Could growing maize after first-cut silage, or an early grazing round, help to lift total forage production on dairy units this season? We spoke to a forage specialist to find out more.
TEXT PHIL EADES
Despite recent encouraging movements in milk prices, the opportunity to improve margins will be impacted by current and forecasted higher purchased feeds costs. So anything that can improve the total quantity and quality of forages made this summer will potentially help reduce the levels of purchased feeds required going into next winter.
“Maximising production from home-grown forage must remain a priority this season because, despite the increased cost of fertiliser, forage, whether grazed or conserved, remains the cheapest way to feed dairy cows,” says LG Seeds’ Tim Richmond. “Producers with good stocks of high-quality forage will be in a better position to formulate cost-effective rations.”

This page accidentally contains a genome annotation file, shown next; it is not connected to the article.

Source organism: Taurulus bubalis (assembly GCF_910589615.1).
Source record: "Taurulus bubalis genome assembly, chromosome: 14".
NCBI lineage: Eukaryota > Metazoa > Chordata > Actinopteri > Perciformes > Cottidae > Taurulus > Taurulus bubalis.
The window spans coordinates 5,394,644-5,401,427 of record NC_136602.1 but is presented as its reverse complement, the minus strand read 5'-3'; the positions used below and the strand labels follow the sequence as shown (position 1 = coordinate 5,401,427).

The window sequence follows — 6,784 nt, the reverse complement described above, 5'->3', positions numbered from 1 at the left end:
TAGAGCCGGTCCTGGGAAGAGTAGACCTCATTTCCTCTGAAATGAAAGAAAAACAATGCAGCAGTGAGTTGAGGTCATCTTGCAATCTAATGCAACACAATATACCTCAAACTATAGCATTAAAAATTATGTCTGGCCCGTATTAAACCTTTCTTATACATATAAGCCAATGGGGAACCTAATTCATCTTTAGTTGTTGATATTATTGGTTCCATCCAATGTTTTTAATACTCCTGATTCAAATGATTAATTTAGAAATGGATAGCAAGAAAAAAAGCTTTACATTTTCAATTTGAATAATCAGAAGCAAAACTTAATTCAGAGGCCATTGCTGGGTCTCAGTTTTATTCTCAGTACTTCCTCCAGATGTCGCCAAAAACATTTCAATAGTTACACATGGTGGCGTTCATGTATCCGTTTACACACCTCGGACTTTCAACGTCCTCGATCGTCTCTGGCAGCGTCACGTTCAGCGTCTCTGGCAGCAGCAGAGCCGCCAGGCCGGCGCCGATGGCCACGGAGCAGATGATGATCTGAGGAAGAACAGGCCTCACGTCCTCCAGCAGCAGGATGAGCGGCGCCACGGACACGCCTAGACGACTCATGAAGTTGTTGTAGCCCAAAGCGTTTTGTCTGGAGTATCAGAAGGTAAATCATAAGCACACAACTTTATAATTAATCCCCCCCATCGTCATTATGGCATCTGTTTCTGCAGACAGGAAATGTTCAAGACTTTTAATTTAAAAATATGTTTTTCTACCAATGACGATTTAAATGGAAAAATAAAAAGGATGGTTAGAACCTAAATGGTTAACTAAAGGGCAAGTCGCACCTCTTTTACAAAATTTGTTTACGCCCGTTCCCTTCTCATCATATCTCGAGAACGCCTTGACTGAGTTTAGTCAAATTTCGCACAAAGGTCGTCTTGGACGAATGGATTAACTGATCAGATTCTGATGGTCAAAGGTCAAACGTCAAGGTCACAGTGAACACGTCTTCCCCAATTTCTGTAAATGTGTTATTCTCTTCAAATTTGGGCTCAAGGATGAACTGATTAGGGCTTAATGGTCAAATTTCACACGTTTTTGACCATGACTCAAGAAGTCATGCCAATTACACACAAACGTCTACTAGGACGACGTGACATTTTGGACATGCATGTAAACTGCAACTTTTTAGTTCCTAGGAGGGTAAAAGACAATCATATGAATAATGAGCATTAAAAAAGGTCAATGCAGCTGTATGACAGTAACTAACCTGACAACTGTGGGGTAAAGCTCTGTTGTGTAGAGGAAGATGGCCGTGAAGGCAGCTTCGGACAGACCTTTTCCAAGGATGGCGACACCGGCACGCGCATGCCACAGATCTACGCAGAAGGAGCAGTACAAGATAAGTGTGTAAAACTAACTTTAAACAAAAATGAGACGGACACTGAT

For producers who can successfully grow maize, there could be significant benefits from drilling maize as a replacement for poorer producing grass swards if the field is suitable for growing maize.
“Not all grass swards are as productive as others, and all dairy units will have some poorer yielding, worn-out fields – possibly suffering from more poaching or a higher proportion of less productive grasses.
“Ideally, these fields would be reseeded, but waiting to do this until the autumn means accepting a lower level of productivity,” says Mr Richmond.
“For units where maize is an option, and if the field is suitable, cultivating it this spring and drilling maize could offer significant benefits.”
He suggests it’s possible to take either an early grazing or a slightly earlier first cut and still grow a successful maize crop. Maize breeding programmes mean there is a good choice of early and ultra-early varieties, which can mature successfully in a shorter growing season and still produce a high yield of quality forage.
Maize drilling: opt for early or ultra-early varieties